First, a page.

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Health Team

Executive chef shares veggie-cooking tips

Posted February 4, 2011
Updated February 19, 2011

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— Many Americans don't get the recommended five to 13 servings of fruit and vegetables each day.

Scott Crawford, executive chef of the Herons restaurant at The Umstead Spa and Hotel in Cary, shared quick, easy and healthy ways to make vegetables a food to look forward to.

Blanching, sauteing or served raw in a salad are good ways to prepare vegetables, he recommended.

For one dish, Crawford cuts baby carrots and candy-cane beets with a mandolin slicer to make them thin and easy to bite. He dresses them with a homemade vinaigrette that's three parts olive oil and one part wine vinegar.

Sauteing takes a hot pan and extra virgin olive oil. Thin-cut purple potatoes, squash and turnip cook quickly – just a minute on the burner.

Seasoning them with sea salt or butter is optional. "We're just sort of glazing the vegetables with a little butter," Crawford said.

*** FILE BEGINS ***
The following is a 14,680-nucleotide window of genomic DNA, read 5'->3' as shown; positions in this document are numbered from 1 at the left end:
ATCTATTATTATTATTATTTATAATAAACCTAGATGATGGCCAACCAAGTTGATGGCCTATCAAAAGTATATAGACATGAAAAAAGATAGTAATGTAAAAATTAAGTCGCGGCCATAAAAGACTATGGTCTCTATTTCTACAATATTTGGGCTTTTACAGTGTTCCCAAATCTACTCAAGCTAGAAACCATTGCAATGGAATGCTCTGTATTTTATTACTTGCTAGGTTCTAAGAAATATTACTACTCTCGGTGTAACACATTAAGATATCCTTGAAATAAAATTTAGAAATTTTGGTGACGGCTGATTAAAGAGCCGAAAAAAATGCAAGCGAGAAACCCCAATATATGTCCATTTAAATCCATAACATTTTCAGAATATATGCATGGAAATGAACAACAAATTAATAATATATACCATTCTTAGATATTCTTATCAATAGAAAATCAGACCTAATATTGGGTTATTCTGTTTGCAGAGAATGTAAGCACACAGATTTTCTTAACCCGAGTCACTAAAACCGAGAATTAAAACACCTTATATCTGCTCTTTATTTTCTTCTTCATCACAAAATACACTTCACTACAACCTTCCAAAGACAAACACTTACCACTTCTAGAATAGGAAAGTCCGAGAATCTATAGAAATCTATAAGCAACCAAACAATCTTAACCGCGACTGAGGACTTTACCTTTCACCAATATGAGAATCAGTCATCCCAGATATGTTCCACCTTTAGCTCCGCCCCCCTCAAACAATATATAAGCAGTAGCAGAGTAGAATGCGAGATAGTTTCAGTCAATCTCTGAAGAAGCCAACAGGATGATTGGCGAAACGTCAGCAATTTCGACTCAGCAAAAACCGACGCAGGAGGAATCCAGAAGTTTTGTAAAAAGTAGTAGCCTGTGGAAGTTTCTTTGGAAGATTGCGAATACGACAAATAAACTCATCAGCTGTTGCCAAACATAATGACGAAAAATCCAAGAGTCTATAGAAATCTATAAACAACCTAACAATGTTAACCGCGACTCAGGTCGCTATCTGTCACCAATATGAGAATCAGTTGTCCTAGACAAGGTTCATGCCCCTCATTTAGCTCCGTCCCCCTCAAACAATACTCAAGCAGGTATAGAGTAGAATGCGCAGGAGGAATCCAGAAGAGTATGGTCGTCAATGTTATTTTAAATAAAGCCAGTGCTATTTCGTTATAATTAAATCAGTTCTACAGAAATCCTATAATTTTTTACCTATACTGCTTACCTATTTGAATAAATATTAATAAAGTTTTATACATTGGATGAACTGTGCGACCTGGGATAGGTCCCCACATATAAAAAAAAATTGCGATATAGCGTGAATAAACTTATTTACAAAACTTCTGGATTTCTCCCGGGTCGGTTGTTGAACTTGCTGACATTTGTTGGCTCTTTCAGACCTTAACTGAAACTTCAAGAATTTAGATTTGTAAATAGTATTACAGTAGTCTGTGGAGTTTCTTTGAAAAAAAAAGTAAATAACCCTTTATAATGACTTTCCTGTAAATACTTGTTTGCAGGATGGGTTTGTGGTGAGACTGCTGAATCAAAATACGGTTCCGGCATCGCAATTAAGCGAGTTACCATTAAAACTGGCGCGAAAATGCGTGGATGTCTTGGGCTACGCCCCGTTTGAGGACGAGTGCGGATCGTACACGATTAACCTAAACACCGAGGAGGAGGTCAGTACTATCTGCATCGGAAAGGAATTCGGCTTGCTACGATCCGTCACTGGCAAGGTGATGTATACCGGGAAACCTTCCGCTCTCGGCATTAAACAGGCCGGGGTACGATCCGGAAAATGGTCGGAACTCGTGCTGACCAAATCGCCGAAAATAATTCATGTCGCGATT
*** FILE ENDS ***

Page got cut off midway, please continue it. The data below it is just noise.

They can be garnished with toasted hazelnuts, pecorino cheese, fresh sage and diced tomato.

"Now we have a lot of color, a lot of freshness and a very healthy choice," Crawford said.

Blanching involves boiling vegetables in salted water for two minutes. Cook for longer for softer vegetables, and the salt is optional. Season with virgin olive oil and good-quality salt.

"The more you cook vegetables, the more nutrients you lose," Crawford said.

Chef shares veggie-cooking tips Chef shares veggie-cooking tips

People with high blood pressure or heart problems should limit their salt intake. Using a lot of fresh herbs can be an alternative. Grow an herb garden inside or outside.

To keep an eye on your weight, use low-calorie butter substitutes. Olive oil is healthy and adds flavor to food, but watch your overall fat intake.

Vegetables and fruit should take up at least half of the space on your plate.

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